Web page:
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BIDDING to keep their dreams alive for the Qatar 2022 World Cup Finals, Jamaica’s senior men’s national football team needs points, and they need them fast.

Against Honduras, the Reggae Boyz get another opportunity to improve their lowly standing and get into the Concacaf race. Now, they lie bottom of the standings with two points, one less than seventh-place Honduras, who are themselves desperately seeking points to revitalise their chances.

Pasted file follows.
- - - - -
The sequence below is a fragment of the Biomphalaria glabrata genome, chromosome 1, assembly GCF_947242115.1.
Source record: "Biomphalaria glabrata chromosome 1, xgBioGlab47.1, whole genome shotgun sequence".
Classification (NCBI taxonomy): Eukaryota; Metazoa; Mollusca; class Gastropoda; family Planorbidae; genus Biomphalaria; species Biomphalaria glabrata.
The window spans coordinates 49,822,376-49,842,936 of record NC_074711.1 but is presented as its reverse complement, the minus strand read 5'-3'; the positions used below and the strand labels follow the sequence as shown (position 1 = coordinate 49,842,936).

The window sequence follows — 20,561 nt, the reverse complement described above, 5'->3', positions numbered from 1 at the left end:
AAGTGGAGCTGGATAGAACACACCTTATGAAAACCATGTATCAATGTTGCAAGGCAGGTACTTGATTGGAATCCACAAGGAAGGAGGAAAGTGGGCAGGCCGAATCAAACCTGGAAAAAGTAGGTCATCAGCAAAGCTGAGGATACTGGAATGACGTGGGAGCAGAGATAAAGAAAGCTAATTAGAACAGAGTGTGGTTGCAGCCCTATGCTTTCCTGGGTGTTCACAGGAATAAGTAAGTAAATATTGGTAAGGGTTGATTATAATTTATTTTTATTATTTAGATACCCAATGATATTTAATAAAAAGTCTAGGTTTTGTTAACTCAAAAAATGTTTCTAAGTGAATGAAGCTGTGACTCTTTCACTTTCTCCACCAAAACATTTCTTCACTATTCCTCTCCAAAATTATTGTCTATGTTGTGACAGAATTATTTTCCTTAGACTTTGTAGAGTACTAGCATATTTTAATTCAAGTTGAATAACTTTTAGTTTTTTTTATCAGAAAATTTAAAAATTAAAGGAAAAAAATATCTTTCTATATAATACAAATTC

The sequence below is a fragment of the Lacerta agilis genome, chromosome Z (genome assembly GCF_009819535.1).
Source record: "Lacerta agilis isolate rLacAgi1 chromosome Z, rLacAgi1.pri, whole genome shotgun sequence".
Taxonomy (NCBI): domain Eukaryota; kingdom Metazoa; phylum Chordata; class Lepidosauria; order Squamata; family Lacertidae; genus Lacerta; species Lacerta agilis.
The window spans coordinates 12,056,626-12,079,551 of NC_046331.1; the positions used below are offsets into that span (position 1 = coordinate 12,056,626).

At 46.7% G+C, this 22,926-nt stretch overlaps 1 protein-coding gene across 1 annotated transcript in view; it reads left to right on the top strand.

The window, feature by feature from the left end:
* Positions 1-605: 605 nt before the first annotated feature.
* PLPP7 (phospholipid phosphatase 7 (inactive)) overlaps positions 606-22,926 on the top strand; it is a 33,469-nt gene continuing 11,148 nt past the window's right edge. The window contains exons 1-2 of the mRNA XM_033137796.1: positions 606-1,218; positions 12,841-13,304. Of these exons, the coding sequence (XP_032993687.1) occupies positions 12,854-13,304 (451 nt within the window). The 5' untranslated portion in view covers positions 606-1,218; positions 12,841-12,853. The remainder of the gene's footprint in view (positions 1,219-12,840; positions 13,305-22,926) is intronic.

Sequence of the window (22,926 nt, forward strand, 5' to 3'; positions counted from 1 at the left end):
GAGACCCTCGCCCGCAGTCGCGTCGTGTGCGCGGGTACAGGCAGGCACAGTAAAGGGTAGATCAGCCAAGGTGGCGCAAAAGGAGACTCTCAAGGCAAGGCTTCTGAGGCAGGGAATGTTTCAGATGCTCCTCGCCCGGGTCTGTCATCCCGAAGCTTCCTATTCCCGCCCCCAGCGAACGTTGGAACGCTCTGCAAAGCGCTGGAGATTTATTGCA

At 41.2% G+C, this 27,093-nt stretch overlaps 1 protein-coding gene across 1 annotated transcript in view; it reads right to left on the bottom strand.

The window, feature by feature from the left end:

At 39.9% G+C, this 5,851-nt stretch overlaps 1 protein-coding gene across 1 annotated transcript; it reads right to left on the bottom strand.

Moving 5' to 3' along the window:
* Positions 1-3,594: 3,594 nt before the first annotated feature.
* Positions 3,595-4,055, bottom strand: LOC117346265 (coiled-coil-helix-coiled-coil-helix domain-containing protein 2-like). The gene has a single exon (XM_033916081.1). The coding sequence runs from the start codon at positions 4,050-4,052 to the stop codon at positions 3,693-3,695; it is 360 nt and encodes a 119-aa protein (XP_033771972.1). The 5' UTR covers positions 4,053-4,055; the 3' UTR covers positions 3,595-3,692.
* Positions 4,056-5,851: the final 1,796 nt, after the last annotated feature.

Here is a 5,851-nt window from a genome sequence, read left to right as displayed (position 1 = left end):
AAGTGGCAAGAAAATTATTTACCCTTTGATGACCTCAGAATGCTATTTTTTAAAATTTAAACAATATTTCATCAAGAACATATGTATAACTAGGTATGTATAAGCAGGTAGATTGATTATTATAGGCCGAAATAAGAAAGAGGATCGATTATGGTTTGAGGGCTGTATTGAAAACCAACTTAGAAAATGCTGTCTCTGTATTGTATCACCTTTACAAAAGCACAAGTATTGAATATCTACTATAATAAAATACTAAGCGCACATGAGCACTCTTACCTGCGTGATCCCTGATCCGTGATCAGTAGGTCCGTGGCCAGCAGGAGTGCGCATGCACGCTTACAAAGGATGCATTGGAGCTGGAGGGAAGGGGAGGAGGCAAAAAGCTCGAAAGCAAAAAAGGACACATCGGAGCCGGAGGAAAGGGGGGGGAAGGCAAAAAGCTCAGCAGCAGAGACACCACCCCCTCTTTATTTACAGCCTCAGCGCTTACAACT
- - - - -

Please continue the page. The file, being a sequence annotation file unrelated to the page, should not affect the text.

Their clash is scheduled to kick off at 7:05 this evening at the Estadio Olimpico Metropolitano in San Pedro Sula, Honduras.

The top three in Concacaf will automatically advance to Qatar and the fourth-place finisher gets a second shot in an intercontinental play-off.

With Mexico leading on 11 points, Panama and the United States tied at second on eight and Canada fourth on seven points, the Reggae Boyz’s mandate is clear.

“Put away anybody that we’re going to play next,” Merron Gordon, the team’s assistant coach, said yesterday..

“Based on the situation that we’re in, our next game is very critical,” he continued. “Honduras are in a similar position and they’re struggling like us, but that’s not what we’re thinking about, we’re concentrating on us and what we can do. So we’re going out there to fight for three points.”